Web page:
And isn’t this essentially the direction that Obamacare is taking us with a board to determine health care based on cost of care rather than quality of care?
    Aldous Huxley would not at all be surprised. Soma, anyone?

  3. rj sigmund

    how long will it take to fill the ghost cities with 20 million chinese becoming urbanized each year?
    how long does it take to get between cities 100 miles apart at 350 KPH?

  4. mikev

    Jonathan makes a good point. Also, Chinese consumer spending is only 1/3rd of GDP. Gradually increasing that to 50 or 60 percent will fuel China’s economy for a long time.

  5. Rich

    I’m not sure it’s the type of issue we might think. China really doesn’t have much in the way of what we call Social Security. Worse, the traditional Chinese reputation (at least as perceived among Westerners) of the children taking care of their parents is going away. My observations (which are similar to what the Chinese language papers report) is an erosion of the old ways. Sure, some children are devoted, but many see their elders as burdens, and don’t provide the support that was expected. I foresee lots of hungry Chinese seniors.

  6. Qingdao

    J. Hamilton is a first rate economist; if this is his analysis of the Chinese economy – we’re in trouble; and the comments? ‘nuf said.

  7. Steven Kopits

    I thought this post might be about current trends in China’s economy, as oil consumption is down and electricity consumption is up only 3.6% yoy and declining. If the country is not in recession, it certainly seems to be headed that way.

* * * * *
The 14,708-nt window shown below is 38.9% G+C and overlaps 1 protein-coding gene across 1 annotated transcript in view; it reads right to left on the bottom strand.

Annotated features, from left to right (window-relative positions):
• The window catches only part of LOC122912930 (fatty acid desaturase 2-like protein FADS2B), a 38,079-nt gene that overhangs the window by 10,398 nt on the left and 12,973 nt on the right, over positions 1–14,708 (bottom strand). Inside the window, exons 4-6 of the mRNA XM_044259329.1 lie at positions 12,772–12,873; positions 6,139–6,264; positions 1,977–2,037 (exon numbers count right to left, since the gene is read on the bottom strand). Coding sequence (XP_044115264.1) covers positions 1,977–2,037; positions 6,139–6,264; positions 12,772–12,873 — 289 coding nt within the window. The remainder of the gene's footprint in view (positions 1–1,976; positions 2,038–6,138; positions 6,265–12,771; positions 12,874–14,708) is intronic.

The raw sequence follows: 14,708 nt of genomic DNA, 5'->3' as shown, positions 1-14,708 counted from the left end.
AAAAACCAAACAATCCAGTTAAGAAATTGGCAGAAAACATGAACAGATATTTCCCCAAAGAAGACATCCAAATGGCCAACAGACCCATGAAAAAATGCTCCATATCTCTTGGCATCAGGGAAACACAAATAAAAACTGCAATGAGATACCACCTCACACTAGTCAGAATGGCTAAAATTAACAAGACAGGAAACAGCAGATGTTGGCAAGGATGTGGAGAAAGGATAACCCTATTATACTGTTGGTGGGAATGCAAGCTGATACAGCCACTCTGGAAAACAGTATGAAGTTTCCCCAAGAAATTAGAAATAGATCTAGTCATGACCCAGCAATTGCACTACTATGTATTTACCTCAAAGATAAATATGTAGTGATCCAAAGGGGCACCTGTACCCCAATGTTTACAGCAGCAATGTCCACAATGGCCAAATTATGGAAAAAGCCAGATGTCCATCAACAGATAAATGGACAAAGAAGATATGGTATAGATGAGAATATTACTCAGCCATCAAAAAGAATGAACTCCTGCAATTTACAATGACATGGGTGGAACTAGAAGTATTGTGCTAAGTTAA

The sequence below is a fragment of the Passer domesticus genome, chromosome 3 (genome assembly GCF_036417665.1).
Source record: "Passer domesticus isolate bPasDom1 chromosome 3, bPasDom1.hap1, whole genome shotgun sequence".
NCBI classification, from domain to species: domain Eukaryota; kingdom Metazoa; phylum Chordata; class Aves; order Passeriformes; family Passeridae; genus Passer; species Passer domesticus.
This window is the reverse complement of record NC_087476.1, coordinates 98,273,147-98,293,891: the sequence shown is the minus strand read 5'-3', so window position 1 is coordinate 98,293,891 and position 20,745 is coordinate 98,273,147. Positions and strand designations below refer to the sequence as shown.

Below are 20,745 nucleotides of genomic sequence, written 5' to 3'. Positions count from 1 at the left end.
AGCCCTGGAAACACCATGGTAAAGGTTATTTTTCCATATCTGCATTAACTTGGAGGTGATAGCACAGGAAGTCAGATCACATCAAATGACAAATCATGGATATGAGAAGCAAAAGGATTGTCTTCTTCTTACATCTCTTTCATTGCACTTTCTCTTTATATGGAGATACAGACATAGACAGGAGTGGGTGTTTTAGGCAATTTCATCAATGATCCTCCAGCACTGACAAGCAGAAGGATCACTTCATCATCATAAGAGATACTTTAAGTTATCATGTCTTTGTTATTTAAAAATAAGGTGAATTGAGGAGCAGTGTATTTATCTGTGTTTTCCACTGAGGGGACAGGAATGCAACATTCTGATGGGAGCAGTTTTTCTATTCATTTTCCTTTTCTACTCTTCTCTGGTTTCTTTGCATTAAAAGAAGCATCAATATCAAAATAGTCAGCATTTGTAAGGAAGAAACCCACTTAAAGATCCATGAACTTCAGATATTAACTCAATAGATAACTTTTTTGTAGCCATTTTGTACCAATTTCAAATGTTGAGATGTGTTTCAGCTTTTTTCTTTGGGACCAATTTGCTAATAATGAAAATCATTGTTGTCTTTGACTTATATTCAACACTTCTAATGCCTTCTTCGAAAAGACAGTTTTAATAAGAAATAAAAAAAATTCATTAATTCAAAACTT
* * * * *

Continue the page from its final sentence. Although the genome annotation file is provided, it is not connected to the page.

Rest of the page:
************
    China might grow old before it grows rich, but I wouldn’t count on it. The Chinese work ethic is legendary, and I wouldn’t be surprised to see the Chinese working longer than expected.
    ************
    “Average wages in China’s manufacturing sector rose 18.9% last year…” This exemplifies trickle down economics. Inititially, companies like Foxconn and their owners do well. Over time, the labor market tightens and workers do better. That’s what we’re seeing now.

  8. Mike Smitka, Washington & Lee Univ

    Good timing! — I just finished going through population pyramids with my Japan economy class, then talked about the (two) potential demographic dividends of lower then higher dependency ratios and aggregate savings rates. Today I intend to talk about the slowdown in investment in Japan in the 1970s (if you read contemporary [Japanese-language] reports, and then go to the data, this was not in timing or detail a first oil crisis story), having just presented the open-economy savings-investment balances. And then we’ll look at the S-I data…initially the cavalry came to the rescue, Ronald Reagan with his (de facto) strong dollar-domestic stimulus policy, helped by domestic budget deficits. Then Japan tried the bubble route, while continuing the deficit spending route, not a happy ending.

    I probably teach a China’s economy course next term (I’ve been doing it for 25 years, no content from the first iteration remains!). This theme will be present, a nice compendium edited by Loren Brandt and Thomas Rawski, China’s Great Economic Transformation (2008) in fact covers this approach in several places — among others Wang and Mason on demographics, including the content of this post, Perkins and Rawski on growth models.

    The data are now old, but the analytics are sound and (as noted) that labor force growth will slow and the retired population will grow has been reflected by economists working on China for over a decade.

  9. B Turnbull

    Chinese worker’s productivity is still only a fraction of German and Japanese workers, and has a significant room to grow.

    There are many factors that shall help in Chinese productivity growth: the country’s investment rate is much higher than it is in the West; the state has huge foreign exchange reserves to assist in the quest to acquire best world technologies, know-hows and to grow domestic expertise, ….